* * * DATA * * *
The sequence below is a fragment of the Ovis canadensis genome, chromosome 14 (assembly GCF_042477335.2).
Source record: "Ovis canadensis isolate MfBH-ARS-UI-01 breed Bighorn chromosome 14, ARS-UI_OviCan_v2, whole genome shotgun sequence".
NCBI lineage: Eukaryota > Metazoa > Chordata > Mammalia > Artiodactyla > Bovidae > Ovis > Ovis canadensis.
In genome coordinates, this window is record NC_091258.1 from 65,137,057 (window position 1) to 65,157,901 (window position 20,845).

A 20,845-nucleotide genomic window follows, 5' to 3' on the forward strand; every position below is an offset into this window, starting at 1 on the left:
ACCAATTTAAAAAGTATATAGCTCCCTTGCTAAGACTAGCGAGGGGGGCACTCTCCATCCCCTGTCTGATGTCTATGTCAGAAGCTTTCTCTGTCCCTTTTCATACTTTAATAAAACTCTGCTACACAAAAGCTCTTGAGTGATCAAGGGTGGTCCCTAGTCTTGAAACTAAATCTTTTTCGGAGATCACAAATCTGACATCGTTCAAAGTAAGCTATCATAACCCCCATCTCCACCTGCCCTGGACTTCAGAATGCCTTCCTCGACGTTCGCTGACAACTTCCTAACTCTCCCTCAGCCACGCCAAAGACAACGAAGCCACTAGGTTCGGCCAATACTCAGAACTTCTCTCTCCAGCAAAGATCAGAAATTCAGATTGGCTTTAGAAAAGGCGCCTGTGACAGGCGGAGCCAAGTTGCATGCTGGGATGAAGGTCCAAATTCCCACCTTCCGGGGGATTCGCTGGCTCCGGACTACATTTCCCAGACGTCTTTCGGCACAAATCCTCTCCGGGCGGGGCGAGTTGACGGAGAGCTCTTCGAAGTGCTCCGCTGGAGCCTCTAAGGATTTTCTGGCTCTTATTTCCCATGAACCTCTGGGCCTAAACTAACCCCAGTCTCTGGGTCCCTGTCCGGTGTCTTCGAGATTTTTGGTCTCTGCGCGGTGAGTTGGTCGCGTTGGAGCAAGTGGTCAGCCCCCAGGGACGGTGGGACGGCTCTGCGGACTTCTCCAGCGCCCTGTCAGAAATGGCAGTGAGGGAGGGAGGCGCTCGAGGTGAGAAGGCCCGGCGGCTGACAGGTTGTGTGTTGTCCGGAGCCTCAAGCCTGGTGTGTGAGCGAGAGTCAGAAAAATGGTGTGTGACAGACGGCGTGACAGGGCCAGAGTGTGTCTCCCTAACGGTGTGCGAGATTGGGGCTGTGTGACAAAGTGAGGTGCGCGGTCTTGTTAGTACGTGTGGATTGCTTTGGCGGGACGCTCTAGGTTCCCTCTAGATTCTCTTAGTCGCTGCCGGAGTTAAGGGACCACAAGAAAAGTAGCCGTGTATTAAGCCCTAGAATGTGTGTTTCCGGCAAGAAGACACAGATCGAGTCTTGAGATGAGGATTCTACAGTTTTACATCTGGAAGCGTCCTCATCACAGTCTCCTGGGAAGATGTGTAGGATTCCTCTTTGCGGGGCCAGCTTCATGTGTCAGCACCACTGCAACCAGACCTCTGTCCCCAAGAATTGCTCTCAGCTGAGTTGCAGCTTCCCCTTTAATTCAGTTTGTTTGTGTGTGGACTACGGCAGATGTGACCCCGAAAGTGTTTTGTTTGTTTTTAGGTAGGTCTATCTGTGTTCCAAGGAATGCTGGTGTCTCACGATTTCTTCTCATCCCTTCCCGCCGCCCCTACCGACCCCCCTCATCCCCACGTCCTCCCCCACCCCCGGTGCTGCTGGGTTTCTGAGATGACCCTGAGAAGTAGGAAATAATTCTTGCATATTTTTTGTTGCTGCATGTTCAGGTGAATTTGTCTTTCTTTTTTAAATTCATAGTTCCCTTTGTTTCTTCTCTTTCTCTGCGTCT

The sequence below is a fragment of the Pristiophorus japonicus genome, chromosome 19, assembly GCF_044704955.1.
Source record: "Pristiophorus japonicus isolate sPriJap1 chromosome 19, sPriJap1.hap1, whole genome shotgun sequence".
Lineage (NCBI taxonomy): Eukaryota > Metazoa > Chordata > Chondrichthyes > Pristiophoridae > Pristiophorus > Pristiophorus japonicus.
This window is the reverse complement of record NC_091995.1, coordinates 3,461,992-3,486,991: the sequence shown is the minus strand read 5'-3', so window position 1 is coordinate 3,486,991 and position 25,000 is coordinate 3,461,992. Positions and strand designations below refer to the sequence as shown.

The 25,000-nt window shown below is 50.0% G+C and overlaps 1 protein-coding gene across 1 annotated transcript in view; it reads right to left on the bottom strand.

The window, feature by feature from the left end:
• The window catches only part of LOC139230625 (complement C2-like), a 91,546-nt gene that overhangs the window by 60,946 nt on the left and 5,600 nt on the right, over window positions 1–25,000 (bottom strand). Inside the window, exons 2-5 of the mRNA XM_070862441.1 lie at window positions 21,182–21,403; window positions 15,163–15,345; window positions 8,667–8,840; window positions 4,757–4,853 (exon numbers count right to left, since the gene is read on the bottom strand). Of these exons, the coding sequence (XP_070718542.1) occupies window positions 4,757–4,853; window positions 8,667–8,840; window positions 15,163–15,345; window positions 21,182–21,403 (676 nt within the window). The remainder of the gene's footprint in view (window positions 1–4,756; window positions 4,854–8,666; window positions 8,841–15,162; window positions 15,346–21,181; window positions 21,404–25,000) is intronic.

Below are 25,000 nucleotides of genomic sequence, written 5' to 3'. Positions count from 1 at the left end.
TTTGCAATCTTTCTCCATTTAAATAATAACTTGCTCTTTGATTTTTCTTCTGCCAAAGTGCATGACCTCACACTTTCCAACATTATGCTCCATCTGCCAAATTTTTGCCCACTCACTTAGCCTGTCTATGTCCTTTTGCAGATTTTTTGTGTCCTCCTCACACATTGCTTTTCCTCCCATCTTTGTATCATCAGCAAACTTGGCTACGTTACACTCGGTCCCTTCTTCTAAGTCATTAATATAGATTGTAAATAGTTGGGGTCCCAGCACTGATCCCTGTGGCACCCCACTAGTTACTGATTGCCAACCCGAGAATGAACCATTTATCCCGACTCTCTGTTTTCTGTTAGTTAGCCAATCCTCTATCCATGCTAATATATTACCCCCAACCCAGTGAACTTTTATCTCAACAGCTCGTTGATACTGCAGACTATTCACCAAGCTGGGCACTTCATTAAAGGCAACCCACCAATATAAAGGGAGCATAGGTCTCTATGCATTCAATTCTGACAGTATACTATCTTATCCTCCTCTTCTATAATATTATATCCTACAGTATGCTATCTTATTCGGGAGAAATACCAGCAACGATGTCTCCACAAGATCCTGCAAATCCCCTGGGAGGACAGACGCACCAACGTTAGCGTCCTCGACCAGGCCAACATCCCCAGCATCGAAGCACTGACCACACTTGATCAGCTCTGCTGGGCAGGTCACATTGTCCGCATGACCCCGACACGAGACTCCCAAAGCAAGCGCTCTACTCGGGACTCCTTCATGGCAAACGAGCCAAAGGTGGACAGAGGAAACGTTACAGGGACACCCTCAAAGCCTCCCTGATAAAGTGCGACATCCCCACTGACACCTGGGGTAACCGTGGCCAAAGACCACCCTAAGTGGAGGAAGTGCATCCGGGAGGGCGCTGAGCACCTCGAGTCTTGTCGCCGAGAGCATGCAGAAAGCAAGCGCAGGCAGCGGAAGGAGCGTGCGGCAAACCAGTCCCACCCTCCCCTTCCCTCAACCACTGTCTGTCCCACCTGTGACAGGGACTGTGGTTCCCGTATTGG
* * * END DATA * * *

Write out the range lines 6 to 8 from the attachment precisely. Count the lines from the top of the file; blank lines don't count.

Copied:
ACCAATTTAAAAAGTATATAGCTCCCTTGCTAAGACTAGCGAGGGGGGCACTCTCCATCCCCTGTCTGATGTCTATGTCAGAAGCTTTCTCTGTCCCTTTTCATACTTTAATAAAACTCTGCTACACAAAAGCTCTTGAGTGATCAAGGGTGGTCCCTAGTCTTGAAACTAAATCTTTTTCGGAGATCACAAATCTGACATCGTTCAAAGTAAGCTATCATAACCCCCATCTCCACCTGCCCTGGACTTCAGAATGCCTTCCTCGACGTTCGCTGACAACTTCCTAACTCTCCCTCAGCCACGCCAAAGACAACGAAGCCACTAGGTTCGGCCAATACTCAGAACTTCTCTCTCCAGCAAAGATCAGAAATTCAGATTGGCTTTAGAAAAGGCGCCTGTGACAGGCGGAGCCAAGTTGCATGCTGGGATGAAGGTCCAAATTCCCACCTTCCGGGGGATTCGCTGGCTCCGGACTACATTTCCCAGACGTCTTTCGGCACAAATCCTCTCCGGGCGGGGCGAGTTGACGGAGAGCTCTTCGAAGTGCTCCGCTGGAGCCTCTAAGGATTTTCTGGCTCTTATTTCCCATGAACCTCTGGGCCTAAACTAACCCCAGTCTCTGGGTCCCTGTCCGGTGTCTTCGAGATTTTTGGTCTCTGCGCGGTGAGTTGGTCGCGTTGGAGCAAGTGGTCAGCCCCCAGGGACGGTGGGACGGCTCTGCGGACTTCTCCAGCGCCCTGTCAGAAATGGCAGTGAGGGAGGGAGGCGCTCGAGGTGAGAAGGCCCGGCGGCTGACAGGTTGTGTGTTGTCCGGAGCCTCAAGCCTGGTGTGTGAGCGAGAGTCAGAAAAATGGTGTGTGACAGACGGCGTGACAGGGCCAGAGTGTGTCTCCCTAACGGTGTGCGAGATTGGGGCTGTGTGACAAAGTGAGGTGCGCGGTCTTGTTAGTACGTGTGGATTGCTTTGGCGGGACGCTCTAGGTTCCCTCTAGATTCTCTTAGTCGCTGCCGGAGTTAAGGGACCACAAGAAAAGTAGCCGTGTATTAAGCCCTAGAATGTGTGTTTCCGGCAAGAAGACACAGATCGAGTCTTGAGATGAGGATTCTACAGTTTTACATCTGGAAGCGTCCTCATCACAGTCTCCTGGGAAGATGTGTAGGATTCCTCTTTGCGGGGCCAGCTTCATGTGTCAGCACCACTGCAACCAGACCTCTGTCCCCAAGAATTGCTCTCAGCTGAGTTGCAGCTTCCCCTTTAATTCAGTTTGTTTGTGTGTGGACTACGGCAGATGTGACCCCGAAAGTGTTTTGTTTGTTTTTAGGTAGGTCTATCTGTGTTCCAAGGAATGCTGGTGTCTCACGATTTCTTCTCATCCCTTCCCGCCGCCCCTACCGACCCCCCTCATCCCCACGTCCTCCCCCACCCCCGGTGCTGCTGGGTTTCTGAGATGACCCTGAGAAGTAGGAAATAATTCTTGCATATTTTTTGTTGCTGCATGTTCAGGTGAATTTGTCTTTCTTTTTTAAATTCATAGTTCCCTTTGTTTCTTCTCTTTCTCTGCGTCT

The sequence below is a fragment of the Pristiophorus japonicus genome, chromosome 19, assembly GCF_044704955.1.
Source record: "Pristiophorus japonicus isolate sPriJap1 chromosome 19, sPriJap1.hap1, whole genome shotgun sequence".